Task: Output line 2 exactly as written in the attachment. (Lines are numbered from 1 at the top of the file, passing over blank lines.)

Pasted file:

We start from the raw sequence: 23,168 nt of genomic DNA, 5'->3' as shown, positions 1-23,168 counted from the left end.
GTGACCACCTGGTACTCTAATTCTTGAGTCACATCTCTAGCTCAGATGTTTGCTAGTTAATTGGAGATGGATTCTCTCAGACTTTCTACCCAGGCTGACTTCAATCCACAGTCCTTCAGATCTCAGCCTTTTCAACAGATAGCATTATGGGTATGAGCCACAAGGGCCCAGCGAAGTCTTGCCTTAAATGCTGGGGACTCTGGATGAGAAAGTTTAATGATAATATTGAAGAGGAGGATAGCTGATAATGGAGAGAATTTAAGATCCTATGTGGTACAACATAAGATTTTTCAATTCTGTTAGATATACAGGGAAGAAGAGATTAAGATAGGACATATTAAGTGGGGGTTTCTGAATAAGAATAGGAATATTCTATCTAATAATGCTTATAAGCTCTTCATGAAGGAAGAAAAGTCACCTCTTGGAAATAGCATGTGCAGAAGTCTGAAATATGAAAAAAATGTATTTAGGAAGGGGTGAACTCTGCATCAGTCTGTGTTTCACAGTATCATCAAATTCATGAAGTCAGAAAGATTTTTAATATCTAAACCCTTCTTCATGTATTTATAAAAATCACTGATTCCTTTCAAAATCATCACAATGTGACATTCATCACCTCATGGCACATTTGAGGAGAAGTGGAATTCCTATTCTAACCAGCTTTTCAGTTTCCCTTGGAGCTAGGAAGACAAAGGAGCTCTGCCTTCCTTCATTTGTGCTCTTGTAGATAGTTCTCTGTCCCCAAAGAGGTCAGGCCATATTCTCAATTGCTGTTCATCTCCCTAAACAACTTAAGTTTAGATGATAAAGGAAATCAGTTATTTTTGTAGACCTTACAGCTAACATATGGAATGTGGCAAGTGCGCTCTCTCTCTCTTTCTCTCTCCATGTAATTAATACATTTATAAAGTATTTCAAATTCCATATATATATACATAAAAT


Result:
GTGACCACCTGGTACTCTAATTCTTGAGTCACATCTCTAGCTCAGATGTTTGCTAGTTAATTGGAGATGGATTCTCTCAGACTTTCTACCCAGGCTGACTTCAATCCACAGTCCTTCAGATCTCAGCCTTTTCAACAGATAGCATTATGGGTATGAGCCACAAGGGCCCAGCGAAGTCTTGCCTTAAATGCTGGGGACTCTGGATGAGAAAGTTTAATGATAATATTGAAGAGGAGGATAGCTGATAATGGAGAGAATTTAAGATCCTATGTGGTACAACATAAGATTTTTCAATTCTGTTAGATATACAGGGAAGAAGAGATTAAGATAGGACATATTAAGTGGGGGTTTCTGAATAAGAATAGGAATATTCTATCTAATAATGCTTATAAGCTCTTCATGAAGGAAGAAAAGTCACCTCTTGGAAATAGCATGTGCAGAAGTCTGAAATATGAAAAAAATGTATTTAGGAAGGGGTGAACTCTGCATCAGTCTGTGTTTCACAGTATCATCAAATTCATGAAGTCAGAAAGATTTTTAATATCTAAACCCTTCTTCATGTATTTATAAAAATCACTGATTCCTTTCAAAATCATCACAATGTGACATTCATCACCTCATGGCACATTTGAGGAGAAGTGGAATTCCTATTCTAACCAGCTTTTCAGTTTCCCTTGGAGCTAGGAAGACAAAGGAGCTCTGCCTTCCTTCATTTGTGCTCTTGTAGATAGTTCTCTGTCCCCAAAGAGGTCAGGCCATATTCTCAATTGCTGTTCATCTCCCTAAACAACTTAAGTTTAGATGATAAAGGAAATCAGTTATTTTTGTAGACCTTACAGCTAACATATGGAATGTGGCAAGTGCGCTCTCTCTCTCTTTCTCTCTCCATGTAATTAATACATTTATAAAGTATTTCAAATTCCATATATATATACATAAAAT